I don’t want to compare the suffering you experience when exercising to the suffering caused by anxiety or depression, but pushing myself with exercise has helped me get more ‘comfortable’ with feeling uncomfortable. I naturally like to be in my comfort zone, and part of my experiences with anxiety have involved me desperately trying to escape from the discomfort of anxiety. Exercising has taught me to not run away from something just because it doesn’t feel good.
3. Better mind-body connection
Exercising has taught me how linked my body and mind are, and how I can improve the way I feel mentally using physical movement. I have noticed this particularly from practicing yoga. There have been moments after a yoga session where I genuinely feel I am in bliss, where my mind has gone completely quiet.
4. Increased self respect
When you persevere to do something really difficult, and come through it, it makes you feel really proud. During times when I haven’t exercised, I felt ashamed of myself and envious of others. Each time I do something really physically challenging, I feel that I’m a better person, and that feeling stays with me day to day.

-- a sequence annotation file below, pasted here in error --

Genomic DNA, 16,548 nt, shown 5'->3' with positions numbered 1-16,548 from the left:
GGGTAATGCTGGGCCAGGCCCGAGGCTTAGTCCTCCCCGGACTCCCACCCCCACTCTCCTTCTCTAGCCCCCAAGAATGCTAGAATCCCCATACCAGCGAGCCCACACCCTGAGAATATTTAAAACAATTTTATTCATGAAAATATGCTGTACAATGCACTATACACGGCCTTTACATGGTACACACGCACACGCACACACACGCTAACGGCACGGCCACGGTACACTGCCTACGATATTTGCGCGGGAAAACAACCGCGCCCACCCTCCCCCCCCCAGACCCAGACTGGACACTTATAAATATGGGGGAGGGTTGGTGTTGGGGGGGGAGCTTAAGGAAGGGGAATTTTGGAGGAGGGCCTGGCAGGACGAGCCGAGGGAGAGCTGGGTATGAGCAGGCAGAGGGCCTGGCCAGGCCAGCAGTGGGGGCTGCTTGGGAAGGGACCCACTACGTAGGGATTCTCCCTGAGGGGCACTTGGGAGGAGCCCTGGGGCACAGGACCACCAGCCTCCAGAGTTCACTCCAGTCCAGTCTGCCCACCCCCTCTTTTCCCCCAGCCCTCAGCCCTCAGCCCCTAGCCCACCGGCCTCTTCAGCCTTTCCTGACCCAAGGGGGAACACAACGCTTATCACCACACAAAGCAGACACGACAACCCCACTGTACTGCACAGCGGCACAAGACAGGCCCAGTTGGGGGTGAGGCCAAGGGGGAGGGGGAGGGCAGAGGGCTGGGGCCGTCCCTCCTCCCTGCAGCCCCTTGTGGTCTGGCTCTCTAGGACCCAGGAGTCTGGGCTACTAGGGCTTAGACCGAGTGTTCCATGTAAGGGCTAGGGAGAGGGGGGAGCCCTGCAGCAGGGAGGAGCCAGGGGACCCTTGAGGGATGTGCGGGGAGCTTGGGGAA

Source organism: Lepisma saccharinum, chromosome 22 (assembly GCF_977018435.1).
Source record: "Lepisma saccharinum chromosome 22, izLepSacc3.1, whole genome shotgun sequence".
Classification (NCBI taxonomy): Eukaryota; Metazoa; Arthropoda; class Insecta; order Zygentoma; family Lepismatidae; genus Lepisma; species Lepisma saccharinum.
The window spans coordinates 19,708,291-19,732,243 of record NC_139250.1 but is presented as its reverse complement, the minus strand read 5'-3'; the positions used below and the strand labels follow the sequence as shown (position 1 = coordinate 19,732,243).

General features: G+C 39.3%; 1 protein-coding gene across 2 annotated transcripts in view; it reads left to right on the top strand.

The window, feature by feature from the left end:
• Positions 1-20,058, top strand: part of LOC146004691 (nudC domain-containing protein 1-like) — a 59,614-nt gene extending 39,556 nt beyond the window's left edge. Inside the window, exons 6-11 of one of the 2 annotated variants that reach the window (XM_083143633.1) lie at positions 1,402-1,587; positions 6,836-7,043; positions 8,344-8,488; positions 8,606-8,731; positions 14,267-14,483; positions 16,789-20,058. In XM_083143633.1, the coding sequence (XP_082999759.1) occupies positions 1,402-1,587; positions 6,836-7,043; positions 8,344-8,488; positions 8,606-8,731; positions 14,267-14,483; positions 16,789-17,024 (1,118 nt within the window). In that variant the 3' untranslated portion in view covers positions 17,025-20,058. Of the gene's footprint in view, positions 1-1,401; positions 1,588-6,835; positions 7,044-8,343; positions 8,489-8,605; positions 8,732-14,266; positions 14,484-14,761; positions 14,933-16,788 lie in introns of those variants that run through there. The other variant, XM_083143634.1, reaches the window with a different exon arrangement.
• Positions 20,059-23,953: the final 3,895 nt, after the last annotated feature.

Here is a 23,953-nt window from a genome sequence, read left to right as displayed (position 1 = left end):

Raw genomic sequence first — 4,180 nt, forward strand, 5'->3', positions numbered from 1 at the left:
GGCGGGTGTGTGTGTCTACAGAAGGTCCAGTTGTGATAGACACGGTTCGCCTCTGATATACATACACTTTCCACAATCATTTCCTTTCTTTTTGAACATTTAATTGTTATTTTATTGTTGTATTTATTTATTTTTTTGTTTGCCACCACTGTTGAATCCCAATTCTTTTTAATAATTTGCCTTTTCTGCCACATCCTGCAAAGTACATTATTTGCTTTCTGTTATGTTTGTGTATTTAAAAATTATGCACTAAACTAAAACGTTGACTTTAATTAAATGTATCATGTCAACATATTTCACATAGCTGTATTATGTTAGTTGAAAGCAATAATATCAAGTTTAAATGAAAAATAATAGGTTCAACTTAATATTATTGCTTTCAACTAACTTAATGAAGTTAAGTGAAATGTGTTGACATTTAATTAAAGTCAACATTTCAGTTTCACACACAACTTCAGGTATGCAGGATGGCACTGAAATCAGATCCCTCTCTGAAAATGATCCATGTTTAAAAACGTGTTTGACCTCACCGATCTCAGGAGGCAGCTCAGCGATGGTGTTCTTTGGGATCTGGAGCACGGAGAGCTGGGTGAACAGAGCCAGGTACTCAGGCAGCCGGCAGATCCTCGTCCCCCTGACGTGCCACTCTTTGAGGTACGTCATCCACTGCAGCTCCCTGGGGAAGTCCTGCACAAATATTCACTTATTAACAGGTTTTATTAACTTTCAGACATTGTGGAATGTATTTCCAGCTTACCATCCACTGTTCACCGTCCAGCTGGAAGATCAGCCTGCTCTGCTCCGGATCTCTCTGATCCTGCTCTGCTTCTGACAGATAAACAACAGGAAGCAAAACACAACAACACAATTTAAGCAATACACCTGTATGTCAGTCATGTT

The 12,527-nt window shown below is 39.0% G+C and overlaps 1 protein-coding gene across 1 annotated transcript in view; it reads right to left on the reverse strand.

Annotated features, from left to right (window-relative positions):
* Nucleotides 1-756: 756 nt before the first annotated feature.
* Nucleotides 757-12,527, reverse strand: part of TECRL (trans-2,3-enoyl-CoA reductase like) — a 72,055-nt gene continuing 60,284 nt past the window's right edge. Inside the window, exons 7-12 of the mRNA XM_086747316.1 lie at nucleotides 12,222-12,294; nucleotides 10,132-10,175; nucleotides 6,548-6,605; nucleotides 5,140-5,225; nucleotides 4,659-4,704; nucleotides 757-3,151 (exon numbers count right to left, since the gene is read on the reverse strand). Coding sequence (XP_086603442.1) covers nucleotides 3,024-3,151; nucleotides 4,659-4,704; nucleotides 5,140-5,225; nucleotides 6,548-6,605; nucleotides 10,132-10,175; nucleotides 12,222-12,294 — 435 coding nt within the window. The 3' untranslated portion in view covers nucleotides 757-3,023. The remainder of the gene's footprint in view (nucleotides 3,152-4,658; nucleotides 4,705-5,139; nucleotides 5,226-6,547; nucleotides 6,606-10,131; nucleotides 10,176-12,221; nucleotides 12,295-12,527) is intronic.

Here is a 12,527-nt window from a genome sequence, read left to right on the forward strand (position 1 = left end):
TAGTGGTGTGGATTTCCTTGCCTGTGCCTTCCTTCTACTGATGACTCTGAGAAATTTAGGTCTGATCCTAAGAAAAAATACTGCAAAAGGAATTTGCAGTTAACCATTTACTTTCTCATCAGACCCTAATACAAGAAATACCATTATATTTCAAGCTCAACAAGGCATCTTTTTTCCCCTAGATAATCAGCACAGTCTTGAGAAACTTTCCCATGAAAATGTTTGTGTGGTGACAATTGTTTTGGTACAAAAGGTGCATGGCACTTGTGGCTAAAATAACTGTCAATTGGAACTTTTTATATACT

5. Reduced fear of having a fast heart beat
As an anxiety sufferer, feeling my heart beat very quickly (as well as sweating and feeling short of breath) is something I generally associate with being anxious or panicking. It doesn’t help that I also have a heart condition (SVT), which sometimes causes my heart to beat extremely quickly, and means I have to go to A&E. Exercise (particularly cardio) has helped me get used to the feeling of my heart beating fast so it isn’t as scary – and doesn’t always mean I’m about to die!
6. Increased happiness